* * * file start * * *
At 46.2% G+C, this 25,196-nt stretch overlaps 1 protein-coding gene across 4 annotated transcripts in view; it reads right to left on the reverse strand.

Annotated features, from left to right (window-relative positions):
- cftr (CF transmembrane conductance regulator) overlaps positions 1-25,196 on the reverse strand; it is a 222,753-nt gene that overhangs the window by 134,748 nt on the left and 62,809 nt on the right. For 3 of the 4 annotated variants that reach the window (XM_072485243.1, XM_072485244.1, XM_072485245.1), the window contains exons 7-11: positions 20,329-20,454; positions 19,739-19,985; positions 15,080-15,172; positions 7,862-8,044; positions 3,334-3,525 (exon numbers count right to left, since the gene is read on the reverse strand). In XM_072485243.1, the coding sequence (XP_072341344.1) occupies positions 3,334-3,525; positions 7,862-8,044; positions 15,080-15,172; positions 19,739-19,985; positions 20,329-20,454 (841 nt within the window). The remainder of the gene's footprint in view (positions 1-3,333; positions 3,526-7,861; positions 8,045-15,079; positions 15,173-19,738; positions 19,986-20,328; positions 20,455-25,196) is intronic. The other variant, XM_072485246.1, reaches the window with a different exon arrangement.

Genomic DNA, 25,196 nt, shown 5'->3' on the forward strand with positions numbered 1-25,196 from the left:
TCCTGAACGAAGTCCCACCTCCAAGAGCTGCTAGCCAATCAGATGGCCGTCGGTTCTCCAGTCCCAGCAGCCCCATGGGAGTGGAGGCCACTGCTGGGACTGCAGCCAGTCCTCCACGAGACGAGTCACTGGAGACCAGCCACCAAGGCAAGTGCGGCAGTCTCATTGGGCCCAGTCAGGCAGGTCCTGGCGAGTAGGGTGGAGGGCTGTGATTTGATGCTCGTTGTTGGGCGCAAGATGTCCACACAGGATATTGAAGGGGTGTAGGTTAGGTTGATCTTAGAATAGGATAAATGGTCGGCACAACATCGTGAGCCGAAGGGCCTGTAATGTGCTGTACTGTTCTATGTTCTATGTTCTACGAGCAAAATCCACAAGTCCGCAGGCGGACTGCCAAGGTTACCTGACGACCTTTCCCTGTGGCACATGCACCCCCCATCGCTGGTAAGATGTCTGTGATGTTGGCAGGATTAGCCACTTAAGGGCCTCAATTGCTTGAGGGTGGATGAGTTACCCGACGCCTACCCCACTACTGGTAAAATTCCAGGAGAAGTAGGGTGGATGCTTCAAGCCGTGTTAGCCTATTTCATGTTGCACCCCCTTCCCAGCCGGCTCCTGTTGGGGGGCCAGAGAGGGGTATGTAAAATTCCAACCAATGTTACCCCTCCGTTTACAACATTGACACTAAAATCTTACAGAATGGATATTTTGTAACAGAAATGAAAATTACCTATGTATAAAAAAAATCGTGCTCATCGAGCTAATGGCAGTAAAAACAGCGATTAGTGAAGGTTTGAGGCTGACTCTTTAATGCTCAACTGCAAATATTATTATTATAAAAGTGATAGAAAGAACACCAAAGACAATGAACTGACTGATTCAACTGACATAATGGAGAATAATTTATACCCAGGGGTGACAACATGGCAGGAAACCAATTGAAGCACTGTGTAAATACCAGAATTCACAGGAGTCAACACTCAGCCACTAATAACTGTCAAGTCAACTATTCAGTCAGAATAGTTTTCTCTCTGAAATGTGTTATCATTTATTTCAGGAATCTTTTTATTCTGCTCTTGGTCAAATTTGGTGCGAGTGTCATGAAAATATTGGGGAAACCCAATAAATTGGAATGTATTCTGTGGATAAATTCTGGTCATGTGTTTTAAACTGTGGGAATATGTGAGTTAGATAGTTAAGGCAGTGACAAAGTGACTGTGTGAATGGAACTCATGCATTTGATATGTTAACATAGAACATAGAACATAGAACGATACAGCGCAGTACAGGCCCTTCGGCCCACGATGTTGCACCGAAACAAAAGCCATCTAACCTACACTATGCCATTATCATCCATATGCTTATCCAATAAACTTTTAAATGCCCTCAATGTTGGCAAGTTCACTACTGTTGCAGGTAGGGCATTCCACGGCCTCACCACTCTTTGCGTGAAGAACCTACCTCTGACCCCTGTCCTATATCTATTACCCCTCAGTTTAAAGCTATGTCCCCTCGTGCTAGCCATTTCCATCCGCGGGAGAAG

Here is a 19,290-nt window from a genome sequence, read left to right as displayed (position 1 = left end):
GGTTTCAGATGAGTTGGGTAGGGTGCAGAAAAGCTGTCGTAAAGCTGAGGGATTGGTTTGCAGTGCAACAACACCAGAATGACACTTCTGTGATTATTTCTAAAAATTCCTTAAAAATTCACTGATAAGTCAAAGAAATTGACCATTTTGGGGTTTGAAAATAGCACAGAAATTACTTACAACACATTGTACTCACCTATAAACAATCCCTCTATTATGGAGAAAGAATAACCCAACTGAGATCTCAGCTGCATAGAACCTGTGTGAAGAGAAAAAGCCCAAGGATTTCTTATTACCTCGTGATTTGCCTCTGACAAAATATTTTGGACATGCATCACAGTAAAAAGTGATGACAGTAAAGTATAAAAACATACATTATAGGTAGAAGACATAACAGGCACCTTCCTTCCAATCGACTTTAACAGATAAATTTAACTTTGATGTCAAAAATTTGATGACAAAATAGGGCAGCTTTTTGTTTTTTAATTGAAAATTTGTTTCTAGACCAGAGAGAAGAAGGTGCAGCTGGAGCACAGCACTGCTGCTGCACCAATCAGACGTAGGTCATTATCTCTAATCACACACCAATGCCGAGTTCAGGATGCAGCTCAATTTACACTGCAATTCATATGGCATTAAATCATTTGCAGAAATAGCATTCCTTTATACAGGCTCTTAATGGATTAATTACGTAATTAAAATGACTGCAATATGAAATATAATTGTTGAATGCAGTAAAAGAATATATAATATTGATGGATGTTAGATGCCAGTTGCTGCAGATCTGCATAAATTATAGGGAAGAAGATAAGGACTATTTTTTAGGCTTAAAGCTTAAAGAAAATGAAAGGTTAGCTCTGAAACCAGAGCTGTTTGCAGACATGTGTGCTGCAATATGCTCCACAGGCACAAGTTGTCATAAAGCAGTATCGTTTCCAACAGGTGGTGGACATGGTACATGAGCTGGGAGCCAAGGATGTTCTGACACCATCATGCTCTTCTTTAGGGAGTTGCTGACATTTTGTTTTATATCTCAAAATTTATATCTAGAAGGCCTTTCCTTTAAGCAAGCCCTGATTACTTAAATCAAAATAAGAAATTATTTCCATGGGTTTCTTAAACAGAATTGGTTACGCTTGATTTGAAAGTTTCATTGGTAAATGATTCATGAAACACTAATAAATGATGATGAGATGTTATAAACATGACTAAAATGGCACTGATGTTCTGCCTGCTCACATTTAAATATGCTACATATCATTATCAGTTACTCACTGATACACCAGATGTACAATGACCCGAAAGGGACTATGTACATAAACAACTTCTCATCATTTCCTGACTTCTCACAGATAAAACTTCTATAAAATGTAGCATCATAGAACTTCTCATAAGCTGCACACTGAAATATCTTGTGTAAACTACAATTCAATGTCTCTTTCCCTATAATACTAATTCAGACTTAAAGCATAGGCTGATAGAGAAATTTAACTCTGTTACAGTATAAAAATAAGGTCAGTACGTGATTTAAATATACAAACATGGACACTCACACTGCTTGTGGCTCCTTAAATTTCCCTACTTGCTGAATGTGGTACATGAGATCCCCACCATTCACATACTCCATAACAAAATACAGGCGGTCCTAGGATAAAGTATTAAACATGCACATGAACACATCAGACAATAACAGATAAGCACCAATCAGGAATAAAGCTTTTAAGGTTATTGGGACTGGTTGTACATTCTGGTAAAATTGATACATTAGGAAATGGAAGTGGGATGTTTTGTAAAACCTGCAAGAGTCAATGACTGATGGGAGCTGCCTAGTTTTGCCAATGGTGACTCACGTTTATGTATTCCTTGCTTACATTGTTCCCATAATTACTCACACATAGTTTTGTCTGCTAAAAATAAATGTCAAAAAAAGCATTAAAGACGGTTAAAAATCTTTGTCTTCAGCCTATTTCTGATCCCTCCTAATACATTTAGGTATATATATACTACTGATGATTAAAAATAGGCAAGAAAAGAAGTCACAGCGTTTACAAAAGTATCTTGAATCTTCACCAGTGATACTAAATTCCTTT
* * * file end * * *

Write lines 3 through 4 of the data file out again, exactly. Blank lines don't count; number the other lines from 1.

- cftr (CF transmembrane conductance regulator) overlaps positions 1-25,196 on the reverse strand; it is a 222,753-nt gene that overhangs the window by 134,748 nt on the left and 62,809 nt on the right. For 3 of the 4 annotated variants that reach the window (XM_072485243.1, XM_072485244.1, XM_072485245.1), the window contains exons 7-11: positions 20,329-20,454; positions 19,739-19,985; positions 15,080-15,172; positions 7,862-8,044; positions 3,334-3,525 (exon numbers count right to left, since the gene is read on the reverse strand). In XM_072485243.1, the coding sequence (XP_072341344.1) occupies positions 3,334-3,525; positions 7,862-8,044; positions 15,080-15,172; positions 19,739-19,985; positions 20,329-20,454 (841 nt within the window). The remainder of the gene's footprint in view (positions 1-3,333; positions 3,526-7,861; positions 8,045-15,079; positions 15,173-19,738; positions 19,986-20,328; positions 20,455-25,196) is intronic. The other variant, XM_072485246.1, reaches the window with a different exon arrangement.

Genomic DNA, 25,196 nt, shown 5'->3' on the forward strand with positions numbered 1-25,196 from the left: